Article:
Where the goods are open and visible to the carrier, a plaintiff can rely solely on a bill of lading to establish the contents of the container. See Beta Spawn, Inc. v. FFE Transp. Serv. Inc., 250 F.3d 218, 225 (3d Cir. 2001). Where the goods are not open and visible to the carrier, however, a plaintiff must produce evidence, other than a bill of lading, to establish the contents of the container. See id. at 224-25. The Court need not decide whether the documents were open and visible because Plaintiff relies on evidence — direct and circumstantial — to establish that they were delivered to Allied. Specifically, Plaintiff testified during her deposition that she placed the documents in certain plastic bins when packing for her move and observed the movers removing those bins from her apartment in New York for transport to Plymouth Meeting. Deposition of Carol Mallory ("Mallory Dep.") 63-64, 70, 87-91. She further testified that the documents were not in the bins when she received them in Plymouth Meeting. Id. at 88-89. As a result, she refused to sign the bill of lading until the movers wrote the following on it: "Missing contents of 3 plastic bins. Journalism transcripts edited by public figure." Id. at 45-46; Defs.' Mem., Ex. A. After reviewing the record, the Court finds that a genuine issue of material fact exists as to whether Plaintiff delivered her missing documents to Allied. There is a sufficient evidentiary basis on which a reasonable jury could find in favor of Plaintiff. Therefore, Defendants Motion for Summary Judgement is denied to the extent that it seeks dismissal of this case in its entirety.

  Next, Defendants argue that the disclosed principal in this case, Allied, is the only party that can be held liable under the Carmack Amendment for the alleged loss of Plaintiffs goods. Defs.' Mem. 7-8. According to Defendants, Liberty, as Allied's agent, is not liable for Allied's failure to perform the moving contract. Id. The Court agrees. Courts have regularly applied agency principles to Carmack Amendment claims. See Seguros Banvenez, S.A. v. S/S Oliver Drescher, 761 F.2d 855, 860 (2d Cir. 1985); Atl. & Gulf Stevedores, Inc. v. Revelle Shipping Agency, Inc., 750 F.2d 457, 458 (5th Cir. 1985); O'Donnel v. Earle W. Noves & Sons, 98 F. Supp.2d 60, 63 (D. Me. 2000); Werner v. Lawrence Transp. Sys., Inc., 52 F. Supp.2d 567, 568-69 (E.D.N.C. 1998); Fox v. Kachina Moving & Storage, No. 3:98-CV-0842-AH, 1998 WL 760268, at *1 (N.D. Tex. Oct. 21, 1998). The Restatement (Second) of Agency provides that when an agent makes a contract for a disclosed principal, the agent becomes neither a party to the contract nor liable for the performance of the contract. Restatement (Second) of Agency § 320, ("Unless otherwise agreed, a person making or purporting to make a contract with another as agent for a disclosed principal does not become a party to the contract."), § 328 ("An agent, by making a contract only on behalf of a competent disclosed or partially disclosed principal whom he has power so to bind, does not thereby become liable for its nonperformance."). Here, Plaintiff contracted with Allied, through its disclosed agent, Liberty to transport her property from New York to Plymouth Meeting. There is nothing to suggest Liberty acted negligently or outside the scope of its agency. See 3 C.J.S. Agency §§ 362, 379; Restatement (Second) of Agency § 343. Therefore, Liberty is dismissed as a defendant in this case.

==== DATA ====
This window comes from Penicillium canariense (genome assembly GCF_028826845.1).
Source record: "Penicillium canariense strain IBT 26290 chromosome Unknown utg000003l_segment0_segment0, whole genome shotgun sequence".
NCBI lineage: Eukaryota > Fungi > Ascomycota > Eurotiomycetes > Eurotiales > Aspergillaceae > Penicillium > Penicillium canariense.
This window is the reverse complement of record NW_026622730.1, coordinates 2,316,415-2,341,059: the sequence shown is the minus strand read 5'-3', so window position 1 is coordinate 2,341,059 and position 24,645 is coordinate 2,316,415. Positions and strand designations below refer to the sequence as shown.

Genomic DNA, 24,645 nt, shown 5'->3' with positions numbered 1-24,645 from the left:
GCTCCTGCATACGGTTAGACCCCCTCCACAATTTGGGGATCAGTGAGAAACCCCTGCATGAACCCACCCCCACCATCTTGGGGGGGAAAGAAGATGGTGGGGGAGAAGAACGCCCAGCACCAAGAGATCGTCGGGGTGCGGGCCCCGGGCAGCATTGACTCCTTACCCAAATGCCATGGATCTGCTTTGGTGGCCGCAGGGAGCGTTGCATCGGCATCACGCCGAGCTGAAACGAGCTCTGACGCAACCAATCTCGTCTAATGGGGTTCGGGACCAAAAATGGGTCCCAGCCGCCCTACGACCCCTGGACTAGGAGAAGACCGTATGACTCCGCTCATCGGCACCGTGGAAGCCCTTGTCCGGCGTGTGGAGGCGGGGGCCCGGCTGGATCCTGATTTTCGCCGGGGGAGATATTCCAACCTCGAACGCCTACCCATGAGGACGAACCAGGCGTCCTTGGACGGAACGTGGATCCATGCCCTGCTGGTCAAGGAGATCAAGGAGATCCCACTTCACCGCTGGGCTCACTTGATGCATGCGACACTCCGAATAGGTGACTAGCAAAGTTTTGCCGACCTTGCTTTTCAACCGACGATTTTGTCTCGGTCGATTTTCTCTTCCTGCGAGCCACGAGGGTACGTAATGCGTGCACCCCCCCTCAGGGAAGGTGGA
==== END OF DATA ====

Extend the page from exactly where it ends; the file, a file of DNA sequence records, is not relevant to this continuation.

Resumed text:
ACCORDINGLY, this ___ day of April, 2004, upon consideration of Defendants Allied Van Lines, Inc. and Liberty Moving & Storage's Motion for Summary Judgment (Dkt. No. 35), and Plaintiff Carol Mallory's response thereto, IT IS HEREBY ORDERED that Defendants' Motion is GRANTED IN PART, in that Liberty Moving & Storage is dismissed as a defendant in this case, and DENIED IN PART, in that there is a genuine issue of material fact as to whether Plaintiff delivered her missing documents to Allied Van Lines, Inc. IT IS HEREBY FURTHER ORDERED that Judgment is entered in favor of Defendant Liberty Moving & Storage City and against Plaintiff Carol Mallory.

  ORDER

  AND NOW, this ___ day of April, 2004, IT IS HEREBY ORDERED that in accordance with Rule 58 of the Federal Rules of Civil Procedure, judgment is entered in favor of Defendant Liberty Moving & Storage and against Plaintiff Carol Mallory.

20040406